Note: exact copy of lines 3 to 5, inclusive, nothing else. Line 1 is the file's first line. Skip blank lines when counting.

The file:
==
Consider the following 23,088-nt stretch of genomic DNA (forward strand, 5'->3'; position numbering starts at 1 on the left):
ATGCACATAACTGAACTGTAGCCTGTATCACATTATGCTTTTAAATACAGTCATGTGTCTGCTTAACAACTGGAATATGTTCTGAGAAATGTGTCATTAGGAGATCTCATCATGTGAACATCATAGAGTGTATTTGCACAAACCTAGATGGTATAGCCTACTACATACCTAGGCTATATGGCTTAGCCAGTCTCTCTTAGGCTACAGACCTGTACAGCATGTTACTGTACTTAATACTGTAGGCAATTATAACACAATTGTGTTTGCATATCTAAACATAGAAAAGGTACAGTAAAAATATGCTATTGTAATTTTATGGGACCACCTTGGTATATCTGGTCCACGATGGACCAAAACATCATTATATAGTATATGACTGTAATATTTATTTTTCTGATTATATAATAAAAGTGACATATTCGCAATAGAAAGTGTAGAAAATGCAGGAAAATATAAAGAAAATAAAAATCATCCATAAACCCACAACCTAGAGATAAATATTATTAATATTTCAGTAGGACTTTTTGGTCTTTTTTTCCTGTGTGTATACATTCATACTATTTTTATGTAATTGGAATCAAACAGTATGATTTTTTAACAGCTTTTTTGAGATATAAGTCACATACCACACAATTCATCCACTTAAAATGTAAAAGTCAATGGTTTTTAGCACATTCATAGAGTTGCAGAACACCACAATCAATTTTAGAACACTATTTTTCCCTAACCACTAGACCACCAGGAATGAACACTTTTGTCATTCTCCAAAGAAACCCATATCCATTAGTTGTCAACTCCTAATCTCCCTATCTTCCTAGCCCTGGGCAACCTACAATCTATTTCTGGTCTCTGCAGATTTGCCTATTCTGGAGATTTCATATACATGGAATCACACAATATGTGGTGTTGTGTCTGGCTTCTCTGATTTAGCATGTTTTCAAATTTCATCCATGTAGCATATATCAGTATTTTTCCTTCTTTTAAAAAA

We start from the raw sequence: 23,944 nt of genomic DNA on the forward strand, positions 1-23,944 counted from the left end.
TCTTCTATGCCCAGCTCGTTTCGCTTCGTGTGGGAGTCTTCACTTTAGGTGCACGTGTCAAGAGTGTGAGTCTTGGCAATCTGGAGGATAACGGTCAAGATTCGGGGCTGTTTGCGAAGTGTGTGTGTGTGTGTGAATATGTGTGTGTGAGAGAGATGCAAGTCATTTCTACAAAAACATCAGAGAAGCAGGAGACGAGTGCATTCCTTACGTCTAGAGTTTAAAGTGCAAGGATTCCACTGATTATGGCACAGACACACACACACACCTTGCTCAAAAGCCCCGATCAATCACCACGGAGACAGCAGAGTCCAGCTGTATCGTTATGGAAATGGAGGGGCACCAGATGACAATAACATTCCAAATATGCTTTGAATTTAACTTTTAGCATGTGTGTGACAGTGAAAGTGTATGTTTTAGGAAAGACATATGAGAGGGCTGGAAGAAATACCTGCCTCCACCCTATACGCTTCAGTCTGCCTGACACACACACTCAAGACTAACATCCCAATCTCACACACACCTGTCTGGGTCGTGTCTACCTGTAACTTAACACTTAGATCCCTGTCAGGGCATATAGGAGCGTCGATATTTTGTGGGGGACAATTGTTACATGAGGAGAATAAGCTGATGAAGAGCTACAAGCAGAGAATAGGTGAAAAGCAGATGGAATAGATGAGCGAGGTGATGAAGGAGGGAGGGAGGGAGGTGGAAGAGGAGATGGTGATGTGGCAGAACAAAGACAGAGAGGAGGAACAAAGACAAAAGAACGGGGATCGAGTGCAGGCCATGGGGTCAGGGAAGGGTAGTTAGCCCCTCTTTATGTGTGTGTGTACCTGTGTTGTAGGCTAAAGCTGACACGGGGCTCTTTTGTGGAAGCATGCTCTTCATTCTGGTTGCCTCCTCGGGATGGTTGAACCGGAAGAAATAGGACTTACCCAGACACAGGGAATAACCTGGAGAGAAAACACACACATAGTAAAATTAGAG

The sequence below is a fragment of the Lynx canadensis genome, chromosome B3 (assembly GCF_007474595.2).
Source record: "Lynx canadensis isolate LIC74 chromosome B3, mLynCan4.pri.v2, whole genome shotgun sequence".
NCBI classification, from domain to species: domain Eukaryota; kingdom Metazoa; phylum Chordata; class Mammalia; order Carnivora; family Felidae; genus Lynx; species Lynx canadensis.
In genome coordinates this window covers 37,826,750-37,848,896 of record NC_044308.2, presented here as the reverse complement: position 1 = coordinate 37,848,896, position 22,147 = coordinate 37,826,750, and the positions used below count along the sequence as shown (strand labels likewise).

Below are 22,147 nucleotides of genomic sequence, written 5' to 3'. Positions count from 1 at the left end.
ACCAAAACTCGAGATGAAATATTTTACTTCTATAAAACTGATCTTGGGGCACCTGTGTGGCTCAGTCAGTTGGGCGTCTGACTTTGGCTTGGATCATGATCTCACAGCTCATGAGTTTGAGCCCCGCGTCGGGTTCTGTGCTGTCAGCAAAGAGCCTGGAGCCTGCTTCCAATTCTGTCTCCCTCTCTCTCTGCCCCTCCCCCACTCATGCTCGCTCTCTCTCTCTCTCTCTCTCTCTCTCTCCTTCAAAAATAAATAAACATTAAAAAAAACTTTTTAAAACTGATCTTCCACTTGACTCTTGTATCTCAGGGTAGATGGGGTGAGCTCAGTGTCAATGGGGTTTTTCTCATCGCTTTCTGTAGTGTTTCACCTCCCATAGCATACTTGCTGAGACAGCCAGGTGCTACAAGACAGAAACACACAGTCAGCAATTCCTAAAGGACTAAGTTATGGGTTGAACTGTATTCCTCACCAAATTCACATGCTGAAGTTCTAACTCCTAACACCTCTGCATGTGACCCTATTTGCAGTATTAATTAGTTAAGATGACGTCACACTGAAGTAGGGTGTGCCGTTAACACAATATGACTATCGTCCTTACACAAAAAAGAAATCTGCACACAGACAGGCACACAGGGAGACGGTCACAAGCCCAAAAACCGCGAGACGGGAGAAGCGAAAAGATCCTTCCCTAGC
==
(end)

We start from the raw sequence: 23,944 nt of genomic DNA on the forward strand, positions 1-23,944 counted from the left end.
TCTTCTATGCCCAGCTCGTTTCGCTTCGTGTGGGAGTCTTCACTTTAGGTGCACGTGTCAAGAGTGTGAGTCTTGGCAATCTGGAGGATAACGGTCAAGATTCGGGGCTGTTTGCGAAGTGTGTGTGTGTGTGTGAATATGTGTGTGTGAGAGAGATGCAAGTCATTTCTACAAAAACATCAGAGAAGCAGGAGACGAGTGCATTCCTTACGTCTAGAGTTTAAAGTGCAAGGATTCCACTGATTATGGCACAGACACACACACACACCTTGCTCAAAAGCCCCGATCAATCACCACGGAGACAGCAGAGTCCAGCTGTATCGTTATGGAAATGGAGGGGCACCAGATGACAATAACATTCCAAATATGCTTTGAATTTAACTTTTAGCATGTGTGTGACAGTGAAAGTGTATGTTTTAGGAAAGACATATGAGAGGGCTGGAAGAAATACCTGCCTCCACCCTATACGCTTCAGTCTGCCTGACACACACACTCAAGACTAACATCCCAATCTCACACACACCTGTCTGGGTCGTGTCTACCTGTAACTTAACACTTAGATCCCTGTCAGGGCATATAGGAGCGTCGATATTTTGTGGGGGACAATTGTTACATGAGGAGAATAAGCTGATGAAGAGCTACAAGCAGAGAATAGGTGAAAAGCAGATGGAATAGATGAGCGAGGTGATGAAGGAGGGAGGGAGGGAGGTGGAAGAGGAGATGGTGATGTGGCAGAACAAAGACAGAGAGGAGGAACAAAGACAAAAGAACGGGGATCGAGTGCAGGCCATGGGGTCAGGGAAGGGTAGTTAGCCCCTCTTTATGTGTGTGTGTACCTGTGTTGTAGGCTAAAGCTGACACGGGGCTCTTTTGTGGAAGCATGCTCTTCATTCTGGTTGCCTCCTCGGGATGGTTGAACCGGAAGAAATAGGACTTACCCAGACACAGGGAATAACCTGGAGAGAAAACACACACATAGTAAAATTAGAG

The sequence below is a fragment of the Lynx canadensis genome, chromosome B3 (assembly GCF_007474595.2).